Originally a freebooter; subsequently applied to one who delayed legislation by dilatory motions or similar artifices.
with an expedition of armed men sailed from New Orleans, Aug. 3, 1851, and landed near Havana
on the 11th.
Unable to bring about a rise of the people he was obliged to surrender and on Sept. 1, 1851, was garroted at Havana
, who was associated with Lopez
, was also captured and with fifty others was shot at Havana
, Aug. 16, 1851.
led a filibustering expedition into Lower California
in 1853, but was obliged to retreat and surrendered to the United States
authorities of Santiago
He was tried under the neutrality laws and acquitted May 15, 1854.
The next year Walker
was invited to Nicaragua
by one of the local factions.
He landed on the Pacific coast
, May 4, 1855, and defeated the Nicaraguans in a battle at Virgin Bay
, Sept. 1, 1855.
forced his election as President
, but on May 1, 1857, he surrendered to the United States
and was taken to New Orleans.
In November of that year he again invaded Nicaragua
, but was compelled to surrender to the United States
On Aug. 5, 1860, Walker
again landed at Truxillo
, but after short successes was eventually defeated, captured, tried, and shot Oct. 12, 1860.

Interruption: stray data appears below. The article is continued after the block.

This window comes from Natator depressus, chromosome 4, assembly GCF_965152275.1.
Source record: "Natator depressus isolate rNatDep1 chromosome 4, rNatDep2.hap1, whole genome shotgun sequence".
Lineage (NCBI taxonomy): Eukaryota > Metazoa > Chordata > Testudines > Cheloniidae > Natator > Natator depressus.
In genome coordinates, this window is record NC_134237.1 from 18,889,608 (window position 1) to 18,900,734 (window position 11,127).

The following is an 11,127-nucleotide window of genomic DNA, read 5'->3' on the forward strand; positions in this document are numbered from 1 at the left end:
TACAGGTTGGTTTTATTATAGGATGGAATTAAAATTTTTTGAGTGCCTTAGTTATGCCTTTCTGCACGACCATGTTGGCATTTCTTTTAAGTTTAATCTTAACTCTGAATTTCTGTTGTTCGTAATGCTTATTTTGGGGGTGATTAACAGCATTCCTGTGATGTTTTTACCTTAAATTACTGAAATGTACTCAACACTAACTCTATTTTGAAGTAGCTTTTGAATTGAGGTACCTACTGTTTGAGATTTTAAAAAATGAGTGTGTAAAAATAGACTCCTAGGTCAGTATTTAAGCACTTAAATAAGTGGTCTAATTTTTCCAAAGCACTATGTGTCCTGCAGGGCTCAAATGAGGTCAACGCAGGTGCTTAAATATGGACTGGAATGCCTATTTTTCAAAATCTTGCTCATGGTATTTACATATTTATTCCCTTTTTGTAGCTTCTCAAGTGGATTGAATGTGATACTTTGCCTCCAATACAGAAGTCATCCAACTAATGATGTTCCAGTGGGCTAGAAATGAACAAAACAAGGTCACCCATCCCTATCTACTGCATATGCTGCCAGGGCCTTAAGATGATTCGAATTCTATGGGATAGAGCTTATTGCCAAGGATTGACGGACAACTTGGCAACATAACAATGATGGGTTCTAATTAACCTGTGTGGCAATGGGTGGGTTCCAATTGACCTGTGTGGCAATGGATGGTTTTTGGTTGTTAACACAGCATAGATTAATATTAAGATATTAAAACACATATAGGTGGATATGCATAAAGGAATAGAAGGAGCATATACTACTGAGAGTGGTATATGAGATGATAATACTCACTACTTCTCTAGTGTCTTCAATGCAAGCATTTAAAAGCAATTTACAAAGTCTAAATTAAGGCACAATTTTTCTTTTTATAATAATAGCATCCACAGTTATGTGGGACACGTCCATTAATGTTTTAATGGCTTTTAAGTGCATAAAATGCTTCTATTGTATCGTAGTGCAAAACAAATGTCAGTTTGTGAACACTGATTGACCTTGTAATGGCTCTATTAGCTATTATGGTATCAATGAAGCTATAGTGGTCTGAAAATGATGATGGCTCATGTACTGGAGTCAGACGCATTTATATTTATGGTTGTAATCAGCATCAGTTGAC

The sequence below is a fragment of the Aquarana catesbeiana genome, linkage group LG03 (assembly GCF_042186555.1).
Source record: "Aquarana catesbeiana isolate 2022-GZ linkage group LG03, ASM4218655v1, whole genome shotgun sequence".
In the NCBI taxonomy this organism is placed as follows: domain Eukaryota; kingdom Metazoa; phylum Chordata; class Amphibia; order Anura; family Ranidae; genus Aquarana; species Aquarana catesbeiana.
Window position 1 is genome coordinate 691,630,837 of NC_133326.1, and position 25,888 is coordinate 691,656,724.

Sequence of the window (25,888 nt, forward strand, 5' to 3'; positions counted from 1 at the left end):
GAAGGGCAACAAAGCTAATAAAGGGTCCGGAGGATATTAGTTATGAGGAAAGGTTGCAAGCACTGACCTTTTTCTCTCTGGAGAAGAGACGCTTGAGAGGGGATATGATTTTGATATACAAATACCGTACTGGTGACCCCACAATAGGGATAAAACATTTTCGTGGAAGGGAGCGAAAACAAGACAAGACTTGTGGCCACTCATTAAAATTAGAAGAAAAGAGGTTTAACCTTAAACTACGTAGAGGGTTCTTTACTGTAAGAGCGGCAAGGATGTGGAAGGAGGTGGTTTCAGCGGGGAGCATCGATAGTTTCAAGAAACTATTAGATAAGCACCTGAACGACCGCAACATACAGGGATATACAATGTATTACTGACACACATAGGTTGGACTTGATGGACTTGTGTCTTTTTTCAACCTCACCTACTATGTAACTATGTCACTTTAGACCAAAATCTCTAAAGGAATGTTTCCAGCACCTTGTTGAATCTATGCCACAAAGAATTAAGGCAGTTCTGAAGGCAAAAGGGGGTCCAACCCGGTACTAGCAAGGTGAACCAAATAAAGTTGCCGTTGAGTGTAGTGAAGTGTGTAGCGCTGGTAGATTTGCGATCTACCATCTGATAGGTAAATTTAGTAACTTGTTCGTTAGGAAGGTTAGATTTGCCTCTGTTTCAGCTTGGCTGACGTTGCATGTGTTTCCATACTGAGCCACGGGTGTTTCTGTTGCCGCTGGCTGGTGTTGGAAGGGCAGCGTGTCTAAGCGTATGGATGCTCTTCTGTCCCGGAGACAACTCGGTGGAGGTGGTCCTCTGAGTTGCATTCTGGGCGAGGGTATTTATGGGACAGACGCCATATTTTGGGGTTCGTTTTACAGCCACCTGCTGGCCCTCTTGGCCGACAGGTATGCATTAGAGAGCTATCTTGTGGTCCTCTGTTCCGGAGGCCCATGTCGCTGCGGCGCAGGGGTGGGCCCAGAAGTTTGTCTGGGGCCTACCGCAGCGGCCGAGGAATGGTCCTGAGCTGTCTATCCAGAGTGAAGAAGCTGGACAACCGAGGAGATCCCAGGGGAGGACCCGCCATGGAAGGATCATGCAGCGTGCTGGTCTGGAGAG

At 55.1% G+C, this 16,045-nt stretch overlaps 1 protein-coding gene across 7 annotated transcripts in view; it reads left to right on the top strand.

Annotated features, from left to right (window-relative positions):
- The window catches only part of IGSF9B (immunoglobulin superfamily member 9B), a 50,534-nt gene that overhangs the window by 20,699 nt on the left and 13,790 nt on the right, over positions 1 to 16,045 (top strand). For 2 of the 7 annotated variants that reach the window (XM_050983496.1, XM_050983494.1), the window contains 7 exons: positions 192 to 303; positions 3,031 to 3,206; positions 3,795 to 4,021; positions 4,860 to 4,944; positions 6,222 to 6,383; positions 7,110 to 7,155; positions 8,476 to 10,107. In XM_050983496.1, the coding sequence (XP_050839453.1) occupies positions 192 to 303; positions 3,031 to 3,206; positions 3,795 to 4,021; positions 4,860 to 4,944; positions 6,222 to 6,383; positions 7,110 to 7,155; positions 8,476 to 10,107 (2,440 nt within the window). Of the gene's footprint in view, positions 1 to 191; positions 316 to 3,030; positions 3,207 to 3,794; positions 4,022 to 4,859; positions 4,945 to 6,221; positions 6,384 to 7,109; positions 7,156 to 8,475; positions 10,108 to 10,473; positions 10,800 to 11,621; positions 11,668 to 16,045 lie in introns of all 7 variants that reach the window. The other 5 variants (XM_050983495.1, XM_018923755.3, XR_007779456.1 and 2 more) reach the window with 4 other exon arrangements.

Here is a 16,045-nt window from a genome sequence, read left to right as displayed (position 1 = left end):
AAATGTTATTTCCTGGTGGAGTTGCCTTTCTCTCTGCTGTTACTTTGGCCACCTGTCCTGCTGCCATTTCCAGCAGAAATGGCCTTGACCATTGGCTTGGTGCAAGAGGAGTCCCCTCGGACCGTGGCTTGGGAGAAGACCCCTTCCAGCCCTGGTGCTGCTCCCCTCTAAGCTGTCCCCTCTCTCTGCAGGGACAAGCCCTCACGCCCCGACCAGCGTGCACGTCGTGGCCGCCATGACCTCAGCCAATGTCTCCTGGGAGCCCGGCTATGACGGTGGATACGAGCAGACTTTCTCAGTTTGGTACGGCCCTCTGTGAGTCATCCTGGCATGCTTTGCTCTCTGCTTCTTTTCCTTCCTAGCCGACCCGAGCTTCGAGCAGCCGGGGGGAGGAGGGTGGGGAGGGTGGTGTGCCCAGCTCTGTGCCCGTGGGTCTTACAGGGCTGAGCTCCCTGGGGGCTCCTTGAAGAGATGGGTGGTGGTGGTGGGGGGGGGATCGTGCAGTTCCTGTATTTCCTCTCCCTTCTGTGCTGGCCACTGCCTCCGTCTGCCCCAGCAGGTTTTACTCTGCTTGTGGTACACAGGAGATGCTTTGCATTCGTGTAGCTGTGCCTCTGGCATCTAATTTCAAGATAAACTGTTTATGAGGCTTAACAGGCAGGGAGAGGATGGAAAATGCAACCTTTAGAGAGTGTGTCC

For many years prior to the American-Spanish War
quite a number of filibustering expeditions were fitted out in the United States
for the purpose of operating on Cuba
The United States government invariably issued official warning against such hostile actions against Spain
, and in a majority of cases intercepted or otherwise prevented the landing of the parties.
The most notable of these actions was that of a party which left in the Cuban warship Virginius
, Oct. 8, 1873, for Cuba
The vessel, under command of Capt. James Fry
, was captured by a Spanish war steamer on the 31st, and the officers and 175 volunteers were taken to Santiago
, where in the following month Captain Fry
and 109 of his associates were shot for piracy.
Through the action of the United States government in organizing a strong naval force Spain
agreed to surrender the Virginius
and the remainder of her crew.
This was done Dec. 16, and while the Virginius
was being convoyed to New York it mysteriously sunk off North Carolina